The Eye of Providence, or All-seeing Eye of God, did not emerge until well into the Christian Era, in Renaissance European iconography, where it was an explicit image of the Christian Trinity. Seventeenth-century depictions of the Eye of Providence sometimes show it surrounded by clouds or sunbursts.

    During the 19th century the symbol began to proliferate amongst the Jewish communities of Eastern Europe, ultimately being used among the Juderias in the Pale of Settlement. A significant motivating factor was the desire to imitate the influence of the Christian cross.

    The earliest Jewish usage of the symbol was inherited from medieval Arabic literature by Kabbalists for use in talismanic protective amulets (segulot) where it was known as a Seal of Solomon.

    The symbol was also used in Christian churches as a decorative motif many centuries before its first known use in a Jewish synagogue. The early church-synagogue of Capernaum, Apostle Peter’s home town, for example, has the Shield of David as a repetitive decorative motif, sometimes configured as a lily, the shape of which was probably the same as the . Moreover, the hexagram

    Before the 19th century, official use in Jewish communities was generally known only in the region of today’s Czech Republic, Austria and possibly parts of Southern Germany, having begun in medieval Prague.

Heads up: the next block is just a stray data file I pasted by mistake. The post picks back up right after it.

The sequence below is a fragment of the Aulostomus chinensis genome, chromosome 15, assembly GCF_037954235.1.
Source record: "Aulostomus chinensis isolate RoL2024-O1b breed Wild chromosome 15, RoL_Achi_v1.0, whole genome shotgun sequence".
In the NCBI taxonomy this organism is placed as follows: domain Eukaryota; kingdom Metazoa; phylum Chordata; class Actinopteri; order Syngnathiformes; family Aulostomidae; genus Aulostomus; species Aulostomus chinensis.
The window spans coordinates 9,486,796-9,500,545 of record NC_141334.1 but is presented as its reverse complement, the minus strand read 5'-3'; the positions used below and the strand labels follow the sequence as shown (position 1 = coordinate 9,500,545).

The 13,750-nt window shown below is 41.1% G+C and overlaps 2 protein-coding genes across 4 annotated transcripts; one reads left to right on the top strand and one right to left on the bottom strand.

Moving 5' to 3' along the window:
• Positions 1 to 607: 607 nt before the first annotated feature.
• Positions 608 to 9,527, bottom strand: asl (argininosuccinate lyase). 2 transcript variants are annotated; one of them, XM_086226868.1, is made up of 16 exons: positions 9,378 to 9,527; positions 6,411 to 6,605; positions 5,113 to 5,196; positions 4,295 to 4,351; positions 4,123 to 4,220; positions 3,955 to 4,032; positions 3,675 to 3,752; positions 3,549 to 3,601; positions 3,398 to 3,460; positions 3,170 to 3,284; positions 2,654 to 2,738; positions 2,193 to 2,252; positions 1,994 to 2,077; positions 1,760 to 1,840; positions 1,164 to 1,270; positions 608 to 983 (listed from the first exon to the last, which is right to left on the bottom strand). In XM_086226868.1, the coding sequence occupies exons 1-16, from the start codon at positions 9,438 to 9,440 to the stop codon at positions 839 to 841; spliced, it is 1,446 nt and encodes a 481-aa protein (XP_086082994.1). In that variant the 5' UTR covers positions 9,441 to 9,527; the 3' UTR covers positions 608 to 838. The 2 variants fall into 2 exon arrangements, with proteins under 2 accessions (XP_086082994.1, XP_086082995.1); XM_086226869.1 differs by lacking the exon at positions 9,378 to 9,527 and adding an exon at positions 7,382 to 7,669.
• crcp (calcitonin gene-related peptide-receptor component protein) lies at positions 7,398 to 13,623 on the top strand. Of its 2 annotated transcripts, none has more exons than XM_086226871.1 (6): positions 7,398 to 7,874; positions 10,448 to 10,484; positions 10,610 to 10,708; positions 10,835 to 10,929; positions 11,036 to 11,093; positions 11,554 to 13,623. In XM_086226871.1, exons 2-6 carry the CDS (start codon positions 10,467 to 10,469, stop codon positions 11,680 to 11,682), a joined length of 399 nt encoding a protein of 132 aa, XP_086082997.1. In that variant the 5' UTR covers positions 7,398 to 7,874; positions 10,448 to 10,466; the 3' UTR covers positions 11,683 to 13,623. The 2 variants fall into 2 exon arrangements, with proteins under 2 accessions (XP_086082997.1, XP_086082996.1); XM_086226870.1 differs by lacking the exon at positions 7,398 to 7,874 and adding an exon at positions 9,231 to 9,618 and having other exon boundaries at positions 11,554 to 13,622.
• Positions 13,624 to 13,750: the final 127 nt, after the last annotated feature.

The symbol became representative of the worldwide Zionist community, and later the broader Jewish community, after it was chosen as the central symbol on a flag at the First Zionist Congress in 1897.

  6. Addenda: I didn’t finish a couple of sentences.

    The symbol was also used in Christian churches as a decorative motif many centuries before its first known use in a medieval Jewish synagogue and 11th and 12th century Jewish manuscripts.

    The early church-synagogue of Capernaum, Apostle Peter’s home town, for example, has the Shield of David as a repetitive decorative motif in both a curvy and straight configurations. The star was sometimes configured as a lily, the shape of which was most likely the Shoshan, worn by the Aaronid high priests at the front of their turban and called in the Hebrew Bible ”the pure golden flower”. Inscribed on it were the words “Holy to the Lord’.

    In the Bible, the term ‘Shoshan’ occurs for the first time in connection with the 10th-century Solomonic Temple – on the two free-standing pillars, Jachin and Bo’az (I Kings 7:21-22) and on the two engaged or supporting pillars at the Temple vestibule (I Kings 7:19). The two copper pillars, Jachin and Bo’az, were cast by Hiram, Solomon’s Phoenician craftsman (I Kings 7:13-16), their capitals executed as “Shoshan work”’ (I Kings 7:19, 22).

    Moreover, the hexagram or six-ray stars are found on the mosaic floors of early Byzantine Roman churches, cathedrals, and monasteries in the Holy Land, and elsewhere throughout the empire, on Christian sarcophagi, on early Byzantine Roman imperial coins.

    It was used as a common heraldic motif all over Christian Europe.
    https : // commons.wikimedia.org/wiki/Category:1_six_rays_in_heraldry

    A most famous Church is the Hagia Irene, which is the second in importance after the Hagia Sophia in Constantinople. The Star of David appears in the Hagia Irene on the four pendentives of each of the two domes there, which were built under the patronage of Justinian in 532 C.E. at the reconstruction of the Church.

    There are in Constantinople other Byzantine Churches which have the Magen David. Part of them were reconstructed in the Ottoman period as mosques, repainting the star where it appeared or else adding them,